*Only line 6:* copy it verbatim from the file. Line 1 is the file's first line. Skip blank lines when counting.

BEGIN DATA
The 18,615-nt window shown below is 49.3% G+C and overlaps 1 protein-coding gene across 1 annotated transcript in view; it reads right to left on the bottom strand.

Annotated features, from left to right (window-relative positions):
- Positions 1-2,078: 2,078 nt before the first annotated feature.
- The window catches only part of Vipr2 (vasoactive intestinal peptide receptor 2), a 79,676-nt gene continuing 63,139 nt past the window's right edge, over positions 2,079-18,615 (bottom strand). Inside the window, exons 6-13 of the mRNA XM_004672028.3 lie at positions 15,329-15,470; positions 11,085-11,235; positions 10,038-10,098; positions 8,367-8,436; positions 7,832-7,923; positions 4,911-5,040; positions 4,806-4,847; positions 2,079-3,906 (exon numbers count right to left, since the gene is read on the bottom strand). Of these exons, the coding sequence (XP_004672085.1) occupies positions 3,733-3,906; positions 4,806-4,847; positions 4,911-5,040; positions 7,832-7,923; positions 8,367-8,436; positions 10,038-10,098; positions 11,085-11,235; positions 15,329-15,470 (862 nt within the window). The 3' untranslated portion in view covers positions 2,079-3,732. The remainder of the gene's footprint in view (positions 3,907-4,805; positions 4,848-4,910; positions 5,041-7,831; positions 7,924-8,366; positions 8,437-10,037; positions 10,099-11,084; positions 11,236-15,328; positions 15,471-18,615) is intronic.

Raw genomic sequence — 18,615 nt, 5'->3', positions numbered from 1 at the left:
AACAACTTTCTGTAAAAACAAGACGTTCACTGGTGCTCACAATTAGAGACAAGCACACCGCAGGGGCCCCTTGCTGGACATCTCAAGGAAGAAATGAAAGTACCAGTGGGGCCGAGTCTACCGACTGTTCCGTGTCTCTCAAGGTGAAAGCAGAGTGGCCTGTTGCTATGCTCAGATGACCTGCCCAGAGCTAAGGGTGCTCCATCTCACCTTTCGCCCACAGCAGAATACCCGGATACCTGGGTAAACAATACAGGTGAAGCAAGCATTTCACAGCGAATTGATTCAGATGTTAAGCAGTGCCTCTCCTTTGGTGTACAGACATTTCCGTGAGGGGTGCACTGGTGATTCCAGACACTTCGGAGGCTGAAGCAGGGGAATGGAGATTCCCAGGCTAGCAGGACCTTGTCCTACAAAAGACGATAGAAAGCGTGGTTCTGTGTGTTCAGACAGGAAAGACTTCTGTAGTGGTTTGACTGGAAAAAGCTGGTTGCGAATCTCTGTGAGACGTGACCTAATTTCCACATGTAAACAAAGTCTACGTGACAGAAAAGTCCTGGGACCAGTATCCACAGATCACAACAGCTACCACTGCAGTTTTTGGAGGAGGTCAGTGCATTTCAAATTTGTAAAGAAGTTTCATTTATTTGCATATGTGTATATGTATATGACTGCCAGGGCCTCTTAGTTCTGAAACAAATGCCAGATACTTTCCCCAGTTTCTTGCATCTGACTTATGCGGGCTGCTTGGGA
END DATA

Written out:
AACAACTTTCTGTAAAAACAAGACGTTCACTGGTGCTCACAATTAGAGACAAGCACACCGCAGGGGCCCCTTGCTGGACATCTCAAGGAAGAAATGAAAGTACCAGTGGGGCCGAGTCTACCGACTGTTCCGTGTCTCTCAAGGTGAAAGCAGAGTGGCCTGTTGCTATGCTCAGATGACCTGCCCAGAGCTAAGGGTGCTCCATCTCACCTTTCGCCCACAGCAGAATACCCGGATACCTGGGTAAACAATACAGGTGAAGCAAGCATTTCACAGCGAATTGATTCAGATGTTAAGCAGTGCCTCTCCTTTGGTGTACAGACATTTCCGTGAGGGGTGCACTGGTGATTCCAGACACTTCGGAGGCTGAAGCAGGGGAATGGAGATTCCCAGGCTAGCAGGACCTTGTCCTACAAAAGACGATAGAAAGCGTGGTTCTGTGTGTTCAGACAGGAAAGACTTCTGTAGTGGTTTGACTGGAAAAAGCTGGTTGCGAATCTCTGTGAGACGTGACCTAATTTCCACATGTAAACAAAGTCTACGTGACAGAAAAGTCCTGGGACCAGTATCCACAGATCACAACAGCTACCACTGCAGTTTTTGGAGGAGGTCAGTGCATTTCAAATTTGTAAAGAAGTTTCATTTATTTGCATATGTGTATATGTATATGACTGCCAGGGCCTCTTAGTTCTGAAACAAATGCCAGATACTTTCCCCAGTTTCTTGCATCTGACTTATGCGGGCTGCTTGGGA